Folic acid, or vitamin B9, may help treat allergic reactions and allergy symptoms, according to researchers from the Johns Hopkins Children’s Center.
Folate occurs naturally in food while folic acid is the synthetic form of this vitamin. Sources include cereals, baked goods, leafy vegetables, asparagus, fruits, legumes, yeast, mushrooms and organ meat (such as beef liver or kidneys).
Previous studies have noted a potential link between folate and inflammatory conditions such as heart disease.
In the study, funded by the National Institutes of Health (NIH), researchers reviewed medical data from in 8,083 patients ages 2-85 who participated in the 2005-2006 National Health and Nutrition Examination Survey (NHANES). During the study, serum folate levels and total IgE levels were measured. IgE, or immunoglobulin E, is a class of antibodies that mediates allergic reactions. The authors also recorded asthma and respiratory symptoms.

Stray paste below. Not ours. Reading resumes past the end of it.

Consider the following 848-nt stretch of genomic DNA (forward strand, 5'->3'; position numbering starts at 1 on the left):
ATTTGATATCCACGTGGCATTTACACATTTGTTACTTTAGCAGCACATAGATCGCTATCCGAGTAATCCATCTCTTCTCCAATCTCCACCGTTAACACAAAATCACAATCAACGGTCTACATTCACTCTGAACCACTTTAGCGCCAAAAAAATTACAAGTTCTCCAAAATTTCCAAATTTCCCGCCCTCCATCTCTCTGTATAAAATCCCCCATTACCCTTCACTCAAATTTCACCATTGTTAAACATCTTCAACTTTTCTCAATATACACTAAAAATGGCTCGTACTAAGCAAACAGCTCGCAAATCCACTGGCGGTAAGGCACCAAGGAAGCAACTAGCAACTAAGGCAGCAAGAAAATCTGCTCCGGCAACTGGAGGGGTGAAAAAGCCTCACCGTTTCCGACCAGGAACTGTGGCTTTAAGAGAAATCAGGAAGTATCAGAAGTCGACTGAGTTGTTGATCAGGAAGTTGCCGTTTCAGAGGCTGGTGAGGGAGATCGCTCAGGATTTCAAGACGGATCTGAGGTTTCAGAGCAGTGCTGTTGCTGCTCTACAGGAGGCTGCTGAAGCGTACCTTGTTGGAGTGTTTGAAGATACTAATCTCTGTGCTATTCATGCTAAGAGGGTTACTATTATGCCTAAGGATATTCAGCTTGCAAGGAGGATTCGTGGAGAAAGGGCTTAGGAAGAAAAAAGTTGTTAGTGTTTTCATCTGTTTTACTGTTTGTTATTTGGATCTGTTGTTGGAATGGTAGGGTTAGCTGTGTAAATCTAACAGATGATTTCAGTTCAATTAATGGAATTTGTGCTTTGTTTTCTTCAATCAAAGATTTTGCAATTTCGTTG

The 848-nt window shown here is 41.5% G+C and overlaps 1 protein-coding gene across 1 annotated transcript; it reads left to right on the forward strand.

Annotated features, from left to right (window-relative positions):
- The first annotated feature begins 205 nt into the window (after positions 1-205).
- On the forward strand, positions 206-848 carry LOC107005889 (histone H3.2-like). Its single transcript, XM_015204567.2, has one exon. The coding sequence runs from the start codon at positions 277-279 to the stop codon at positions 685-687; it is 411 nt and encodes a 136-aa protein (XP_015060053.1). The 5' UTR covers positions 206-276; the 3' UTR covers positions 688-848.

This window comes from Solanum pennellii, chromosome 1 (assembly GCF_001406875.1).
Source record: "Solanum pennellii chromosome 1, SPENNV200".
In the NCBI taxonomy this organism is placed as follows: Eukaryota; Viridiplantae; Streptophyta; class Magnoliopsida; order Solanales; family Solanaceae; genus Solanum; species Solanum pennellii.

Higher levels of folate were linked to lower IgE levels, fewer reported allergies, less wheezing and a lower likelihood of developing asthma. People with the lowest folate levels (less than eight nanograms per milliliter of blood) had a 40 percent increased risk of wheezing, 30 percent increased risk of having elevated IgE levels, 31 percent increased risk of allergic symptoms and a 16 percent higher risk of asthma compared to those with the highest levels of folate (above 18 nanograms per milliliter of blood).
However, additional research is needed to confirm these early findings and to determine exactly how folate may work. The researchers plan to compare the effects of folic acid to placebo in people with allergies and asthma.
1. Natural Standard: The Authority on Integrative Medicine. http://www.naturalstandard.com. Copyright © 2009.
2. Matsui EC, Matsui W. Higher serum folate levels are associated with a lower risk of atopy and wheeze. J Allergy Clin Immunol. 2009 Apr 29. View Abstract
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